It was a new term for me. I even pronounced it as phy-si-ko-logi. Despite being unfamiliar with the term, I got interested with the counselor’s answer. She told the letter sender that Psychology studies about human behavior and a graduate of that program has a lot of career options to choose from. I researched more about Psychology and the more I learned about it, the more I become interested.

    I hoped that there is someone I could talk to about my thoughts and help me arrive to a decision. I even tried writing to the counselor in that magazine to help me. I read in the internet that it is a counselor’s job to help students with career problems. However, guidance counselors in the public schools in the Philippines are known to be disciplinarians. I thought I might be scolded by just reaching out to them so I did not pushed through meeting with one.

    After some serious pondering, I decided to take Psychology as my course in college.

    In college, I learned how fascinating Psychology is and that I was good at it. I excelled in class and I was a consistent dean’s lister. In my fourth year, I was greatly inspired by my professors in my major that I aimed to be an academician too. My desire to teach and guide the youth was fueled within me.  


    A few months after graduation, I applied to a guidance counselor position in a private university near our home. I was not expecting it but I got accepted. I was shocked because I applied to different companies as an HR associate but I was not accepted to any of it. Now, I am hired as a counselor. The realization that maybe I am meant to be in this field hit me.

    I encountered a lot of students who struggled with mental and emotional health concerns in my work as a counselor. I strived to be that person that helps students with their personal and career problems. An assistance I did not have access to when I was still studying. I realized that a lot of teens struggle with the same concerns I struggled with in high school and college. They need help and I want to be of help.

    A few months being a counselor, I realized that my purpose is to help people with their mental health concerns. I want to guide them in reaching their fullest potential and living the best life they could ever have. I want to teach them to love themselves and build their self-esteem because it is very important in achieving success.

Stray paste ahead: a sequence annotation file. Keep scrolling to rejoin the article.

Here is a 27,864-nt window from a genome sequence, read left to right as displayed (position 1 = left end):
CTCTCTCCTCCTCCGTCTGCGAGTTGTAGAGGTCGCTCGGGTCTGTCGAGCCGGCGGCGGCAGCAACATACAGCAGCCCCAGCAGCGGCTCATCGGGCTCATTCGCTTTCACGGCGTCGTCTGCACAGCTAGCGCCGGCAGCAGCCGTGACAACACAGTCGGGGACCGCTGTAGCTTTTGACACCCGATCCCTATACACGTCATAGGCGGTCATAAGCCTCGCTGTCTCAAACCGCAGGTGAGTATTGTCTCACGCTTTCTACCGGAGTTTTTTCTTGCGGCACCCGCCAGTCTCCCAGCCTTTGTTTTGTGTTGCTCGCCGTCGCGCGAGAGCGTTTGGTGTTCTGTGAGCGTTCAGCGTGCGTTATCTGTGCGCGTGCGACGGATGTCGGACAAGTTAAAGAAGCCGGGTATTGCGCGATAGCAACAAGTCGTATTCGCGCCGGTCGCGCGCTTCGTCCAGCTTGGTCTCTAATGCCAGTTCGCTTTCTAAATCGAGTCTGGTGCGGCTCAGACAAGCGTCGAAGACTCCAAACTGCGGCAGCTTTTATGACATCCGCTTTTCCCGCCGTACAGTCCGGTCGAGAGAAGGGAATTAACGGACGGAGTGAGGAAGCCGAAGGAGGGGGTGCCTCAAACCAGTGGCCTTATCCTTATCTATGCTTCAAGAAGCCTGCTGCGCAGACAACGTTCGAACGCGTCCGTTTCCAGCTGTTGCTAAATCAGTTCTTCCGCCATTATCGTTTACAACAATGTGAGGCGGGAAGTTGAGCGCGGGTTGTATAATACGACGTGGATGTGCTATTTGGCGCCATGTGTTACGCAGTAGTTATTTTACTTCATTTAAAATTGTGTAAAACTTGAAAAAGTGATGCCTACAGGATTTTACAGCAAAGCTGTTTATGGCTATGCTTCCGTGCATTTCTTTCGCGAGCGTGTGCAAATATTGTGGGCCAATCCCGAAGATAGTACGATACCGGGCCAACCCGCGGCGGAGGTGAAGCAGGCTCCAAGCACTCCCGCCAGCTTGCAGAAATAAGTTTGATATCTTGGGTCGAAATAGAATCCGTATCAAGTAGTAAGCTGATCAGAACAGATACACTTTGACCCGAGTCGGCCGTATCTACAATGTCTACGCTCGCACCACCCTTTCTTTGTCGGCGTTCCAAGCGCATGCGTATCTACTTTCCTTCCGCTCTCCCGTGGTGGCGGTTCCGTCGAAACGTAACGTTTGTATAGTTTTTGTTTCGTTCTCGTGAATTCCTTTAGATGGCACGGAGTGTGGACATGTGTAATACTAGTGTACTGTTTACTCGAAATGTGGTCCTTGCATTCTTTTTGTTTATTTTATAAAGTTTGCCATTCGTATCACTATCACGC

My goals may have evolved now but that purpose to educate people about mental health and guide them through life still remain. This is even the purpose of this blog. I am combining my love for psychology and writing in this passion project. It makes me so happy to be seeing the people I helped grow and improve.

    I can confidently say that I already found my purpose or my ikigai.


    Telling you about my story makes it look like I had it all figured out but let me tell you that is not true. I was not able to appreciate what I experienced and kept on looking for my purpose. I stumbled upon the term ikigai, which is the Japanese term for purpose and I realized after some thought that I am already living it.

    Here is a helpful worksheet from Lavendaire which I got from Pinterest. She also has videos about finding your sweet spot which I find very helpful. You can check out her channel too. She is one of my favorites.

    Find what you love

    This could be your interests and/or passions. For me, my passion is teaching or sharing what I learn. I am passionate about writing and I advocate strongly for mental health. Try assessing yourself about the things you are inclined to do.  What are the things you are interested about? What causes do you stand for? What sparks joy in you?

    Discover what you are good at

    I will not buy it if you will tell me that you are not good at anything. We all have talents. Some may be shy about it while some are not yet aware of it. But I encourage you to rationally think about your strengths. Reflect on your achievements even those small victories you had. Think about what things you excel at. Consider the things other people tell you that you are good at. Sometimes, other people can see things we are not aware of. In my view, I know that I am good in Psychology and I can work well with people.